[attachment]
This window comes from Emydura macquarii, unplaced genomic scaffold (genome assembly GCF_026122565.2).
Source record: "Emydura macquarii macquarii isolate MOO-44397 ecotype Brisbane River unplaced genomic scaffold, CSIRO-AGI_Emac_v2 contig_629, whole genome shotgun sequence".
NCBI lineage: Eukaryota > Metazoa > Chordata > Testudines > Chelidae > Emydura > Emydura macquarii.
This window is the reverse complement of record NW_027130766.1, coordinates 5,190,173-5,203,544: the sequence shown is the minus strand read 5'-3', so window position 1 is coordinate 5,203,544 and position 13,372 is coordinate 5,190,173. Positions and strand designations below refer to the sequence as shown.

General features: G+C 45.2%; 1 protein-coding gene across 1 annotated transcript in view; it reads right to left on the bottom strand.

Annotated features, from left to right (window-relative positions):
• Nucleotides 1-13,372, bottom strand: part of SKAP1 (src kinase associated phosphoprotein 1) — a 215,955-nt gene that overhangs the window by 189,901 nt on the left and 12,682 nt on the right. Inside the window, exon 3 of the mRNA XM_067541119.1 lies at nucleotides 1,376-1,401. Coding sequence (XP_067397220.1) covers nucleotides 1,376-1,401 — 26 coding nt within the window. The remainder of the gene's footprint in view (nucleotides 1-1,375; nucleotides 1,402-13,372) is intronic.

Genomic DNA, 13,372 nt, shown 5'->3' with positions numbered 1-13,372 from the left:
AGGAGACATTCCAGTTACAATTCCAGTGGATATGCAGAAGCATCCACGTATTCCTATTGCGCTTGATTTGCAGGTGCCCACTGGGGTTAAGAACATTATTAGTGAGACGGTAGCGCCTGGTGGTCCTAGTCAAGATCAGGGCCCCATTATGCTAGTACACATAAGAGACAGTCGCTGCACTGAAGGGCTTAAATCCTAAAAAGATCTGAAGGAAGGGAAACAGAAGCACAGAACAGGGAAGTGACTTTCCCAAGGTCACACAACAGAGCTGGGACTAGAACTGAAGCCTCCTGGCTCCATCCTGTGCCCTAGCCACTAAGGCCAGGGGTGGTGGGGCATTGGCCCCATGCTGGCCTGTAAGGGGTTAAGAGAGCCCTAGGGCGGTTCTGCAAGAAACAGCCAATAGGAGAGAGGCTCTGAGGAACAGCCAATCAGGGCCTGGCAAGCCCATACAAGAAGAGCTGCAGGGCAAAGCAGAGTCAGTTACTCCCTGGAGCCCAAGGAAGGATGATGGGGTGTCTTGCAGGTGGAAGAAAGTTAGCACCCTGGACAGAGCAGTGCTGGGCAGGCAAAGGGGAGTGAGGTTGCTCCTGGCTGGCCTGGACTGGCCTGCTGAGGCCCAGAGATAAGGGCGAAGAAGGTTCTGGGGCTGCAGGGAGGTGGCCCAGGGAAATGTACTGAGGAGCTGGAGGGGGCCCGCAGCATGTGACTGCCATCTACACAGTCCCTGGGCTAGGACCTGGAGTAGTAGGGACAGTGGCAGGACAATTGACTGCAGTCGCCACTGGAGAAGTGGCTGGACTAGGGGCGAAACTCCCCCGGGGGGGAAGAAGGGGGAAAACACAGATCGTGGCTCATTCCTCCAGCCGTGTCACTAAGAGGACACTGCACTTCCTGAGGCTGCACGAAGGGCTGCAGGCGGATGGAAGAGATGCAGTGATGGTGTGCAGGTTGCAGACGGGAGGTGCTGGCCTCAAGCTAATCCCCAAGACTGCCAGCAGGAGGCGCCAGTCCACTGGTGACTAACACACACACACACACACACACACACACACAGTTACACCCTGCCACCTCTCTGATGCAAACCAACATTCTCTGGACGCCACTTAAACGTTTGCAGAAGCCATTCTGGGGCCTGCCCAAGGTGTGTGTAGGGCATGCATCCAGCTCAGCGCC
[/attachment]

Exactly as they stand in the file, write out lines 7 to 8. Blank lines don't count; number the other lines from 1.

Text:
• Nucleotides 1-13,372, bottom strand: part of SKAP1 (src kinase associated phosphoprotein 1) — a 215,955-nt gene that overhangs the window by 189,901 nt on the left and 12,682 nt on the right. Inside the window, exon 3 of the mRNA XM_067541119.1 lies at nucleotides 1,376-1,401. Coding sequence (XP_067397220.1) covers nucleotides 1,376-1,401 — 26 coding nt within the window. The remainder of the gene's footprint in view (nucleotides 1-1,375; nucleotides 1,402-13,372) is intronic.

Genomic DNA, 13,372 nt, shown 5'->3' with positions numbered 1-13,372 from the left: